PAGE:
Newcomers to the films of Canadian filmmaker Guy Maddin have a small hurdle to climb at first: The man's work doesn't always make a whole lot of sense. His approach has more to do with form than narrative function, and part of the pleasure of watching them is seeing how deftly he captures the feel of classic silent film. His six-minute masterpiece from 2000, The Heart of the World, ran Soviet classics like Potemkin and Man With a Movie Camera through a blender and wound up with a magnificent tribute to the speed that montage styling can create; Odilon Redon worked a similar magic with the Melies brothers' style. But hanging with Maddin means hanging with the strange totems that pop up throughout his work: Orthodox crosses, bagpipes, ostriches, hockey sticks, and so on, all for the sake of storytelling that may or may not be about love, lust, God, war, family, and the very nature of film itself.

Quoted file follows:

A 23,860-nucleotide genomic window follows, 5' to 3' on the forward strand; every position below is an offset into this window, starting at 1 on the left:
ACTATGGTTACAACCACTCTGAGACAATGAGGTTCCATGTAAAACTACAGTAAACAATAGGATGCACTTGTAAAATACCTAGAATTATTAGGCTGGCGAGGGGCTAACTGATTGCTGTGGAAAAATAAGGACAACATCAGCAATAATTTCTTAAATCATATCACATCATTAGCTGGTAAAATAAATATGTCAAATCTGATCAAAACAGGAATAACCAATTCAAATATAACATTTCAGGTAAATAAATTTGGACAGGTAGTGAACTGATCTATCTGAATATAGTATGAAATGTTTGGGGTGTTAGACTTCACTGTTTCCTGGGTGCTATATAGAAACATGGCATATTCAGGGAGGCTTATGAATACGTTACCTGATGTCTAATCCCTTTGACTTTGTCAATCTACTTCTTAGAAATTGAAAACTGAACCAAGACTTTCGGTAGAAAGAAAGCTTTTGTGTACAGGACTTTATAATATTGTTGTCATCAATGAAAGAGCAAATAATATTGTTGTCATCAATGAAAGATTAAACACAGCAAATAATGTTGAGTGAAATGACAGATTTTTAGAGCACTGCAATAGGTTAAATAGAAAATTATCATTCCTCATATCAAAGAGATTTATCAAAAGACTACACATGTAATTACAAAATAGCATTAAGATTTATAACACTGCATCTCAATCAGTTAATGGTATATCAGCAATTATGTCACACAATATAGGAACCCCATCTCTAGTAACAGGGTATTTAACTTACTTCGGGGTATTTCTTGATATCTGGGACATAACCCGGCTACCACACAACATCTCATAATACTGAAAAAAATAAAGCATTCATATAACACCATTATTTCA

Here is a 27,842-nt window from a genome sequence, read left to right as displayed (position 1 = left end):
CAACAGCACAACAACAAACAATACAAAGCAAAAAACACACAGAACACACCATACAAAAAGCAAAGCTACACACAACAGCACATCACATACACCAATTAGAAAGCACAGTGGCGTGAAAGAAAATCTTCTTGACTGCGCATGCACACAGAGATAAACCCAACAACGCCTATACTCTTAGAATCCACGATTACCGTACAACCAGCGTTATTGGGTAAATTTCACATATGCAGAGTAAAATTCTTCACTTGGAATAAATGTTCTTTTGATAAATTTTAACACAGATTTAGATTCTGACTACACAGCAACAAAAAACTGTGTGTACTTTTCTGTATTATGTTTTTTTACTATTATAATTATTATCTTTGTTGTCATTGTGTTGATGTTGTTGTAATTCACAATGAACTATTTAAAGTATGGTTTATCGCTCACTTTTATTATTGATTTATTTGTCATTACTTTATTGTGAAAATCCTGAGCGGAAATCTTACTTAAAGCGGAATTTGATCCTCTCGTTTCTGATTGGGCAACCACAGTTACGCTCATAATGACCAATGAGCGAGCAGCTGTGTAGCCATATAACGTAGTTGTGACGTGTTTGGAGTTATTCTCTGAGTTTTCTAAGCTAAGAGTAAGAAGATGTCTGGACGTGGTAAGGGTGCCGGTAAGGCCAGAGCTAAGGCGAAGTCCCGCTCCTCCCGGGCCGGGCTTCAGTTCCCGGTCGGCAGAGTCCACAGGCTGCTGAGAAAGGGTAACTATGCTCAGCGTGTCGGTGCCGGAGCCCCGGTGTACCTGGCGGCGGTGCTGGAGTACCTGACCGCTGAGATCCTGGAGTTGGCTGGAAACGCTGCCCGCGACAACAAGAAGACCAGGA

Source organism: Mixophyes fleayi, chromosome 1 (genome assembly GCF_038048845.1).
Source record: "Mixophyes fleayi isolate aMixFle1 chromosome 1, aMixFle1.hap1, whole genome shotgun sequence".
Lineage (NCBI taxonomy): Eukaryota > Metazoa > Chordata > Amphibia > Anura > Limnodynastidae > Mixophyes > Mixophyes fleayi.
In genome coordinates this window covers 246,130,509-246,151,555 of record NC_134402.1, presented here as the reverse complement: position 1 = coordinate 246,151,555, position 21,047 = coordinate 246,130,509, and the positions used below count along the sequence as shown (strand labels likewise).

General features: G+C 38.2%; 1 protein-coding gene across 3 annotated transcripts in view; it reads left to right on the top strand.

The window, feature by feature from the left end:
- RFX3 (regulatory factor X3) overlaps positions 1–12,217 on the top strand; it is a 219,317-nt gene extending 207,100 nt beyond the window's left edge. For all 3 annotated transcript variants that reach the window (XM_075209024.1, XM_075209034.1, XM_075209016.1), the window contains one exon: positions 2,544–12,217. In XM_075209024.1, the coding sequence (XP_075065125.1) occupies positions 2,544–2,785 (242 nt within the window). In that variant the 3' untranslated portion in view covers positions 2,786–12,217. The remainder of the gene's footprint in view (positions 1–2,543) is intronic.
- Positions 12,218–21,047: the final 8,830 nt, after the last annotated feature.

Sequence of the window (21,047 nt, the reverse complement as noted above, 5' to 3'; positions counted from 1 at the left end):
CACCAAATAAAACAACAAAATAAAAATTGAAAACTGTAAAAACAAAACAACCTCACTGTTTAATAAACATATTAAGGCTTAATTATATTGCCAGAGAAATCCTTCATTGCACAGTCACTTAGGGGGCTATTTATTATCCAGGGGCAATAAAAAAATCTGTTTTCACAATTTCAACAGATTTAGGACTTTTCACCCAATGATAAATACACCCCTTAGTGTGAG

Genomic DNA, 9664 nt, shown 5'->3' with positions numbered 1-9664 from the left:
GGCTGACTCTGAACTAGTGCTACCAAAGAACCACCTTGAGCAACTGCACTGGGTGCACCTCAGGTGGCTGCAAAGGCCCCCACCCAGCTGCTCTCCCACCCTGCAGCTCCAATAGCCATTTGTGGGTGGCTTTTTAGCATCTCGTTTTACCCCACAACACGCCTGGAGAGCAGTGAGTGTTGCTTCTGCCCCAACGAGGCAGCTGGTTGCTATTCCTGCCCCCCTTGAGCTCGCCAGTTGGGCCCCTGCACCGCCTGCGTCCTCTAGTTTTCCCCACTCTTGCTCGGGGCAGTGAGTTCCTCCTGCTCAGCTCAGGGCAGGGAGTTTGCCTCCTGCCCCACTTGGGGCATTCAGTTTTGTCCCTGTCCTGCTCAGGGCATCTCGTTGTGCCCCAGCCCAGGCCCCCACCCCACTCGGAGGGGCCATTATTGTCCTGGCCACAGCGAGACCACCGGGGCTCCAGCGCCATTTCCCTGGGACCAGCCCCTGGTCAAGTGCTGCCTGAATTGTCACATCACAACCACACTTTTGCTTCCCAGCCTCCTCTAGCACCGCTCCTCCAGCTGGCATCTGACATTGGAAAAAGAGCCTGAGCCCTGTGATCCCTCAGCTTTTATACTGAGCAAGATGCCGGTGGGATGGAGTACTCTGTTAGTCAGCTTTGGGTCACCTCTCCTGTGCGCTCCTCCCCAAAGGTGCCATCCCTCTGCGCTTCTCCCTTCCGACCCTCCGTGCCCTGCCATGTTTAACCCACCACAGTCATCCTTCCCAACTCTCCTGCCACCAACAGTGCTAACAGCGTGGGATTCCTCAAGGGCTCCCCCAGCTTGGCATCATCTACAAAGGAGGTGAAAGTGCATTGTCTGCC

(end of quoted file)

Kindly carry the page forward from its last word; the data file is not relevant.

However strange the results may be, they're a joy to watch, which is why I said that Maddin's obscurantism is a small hurdle. It's still a hurdle, though, which is why his 2002 film Dracula: Pages from a Virgin's Diary may be the best place to get to know the man's work. After all, you already know the story, and goodness knows that Francis Ford Coppola's attempt to make a coherent tale out of it didn't help that particular take on it.
Continue reading: Dracula: Pages From A Virgin's Diary Review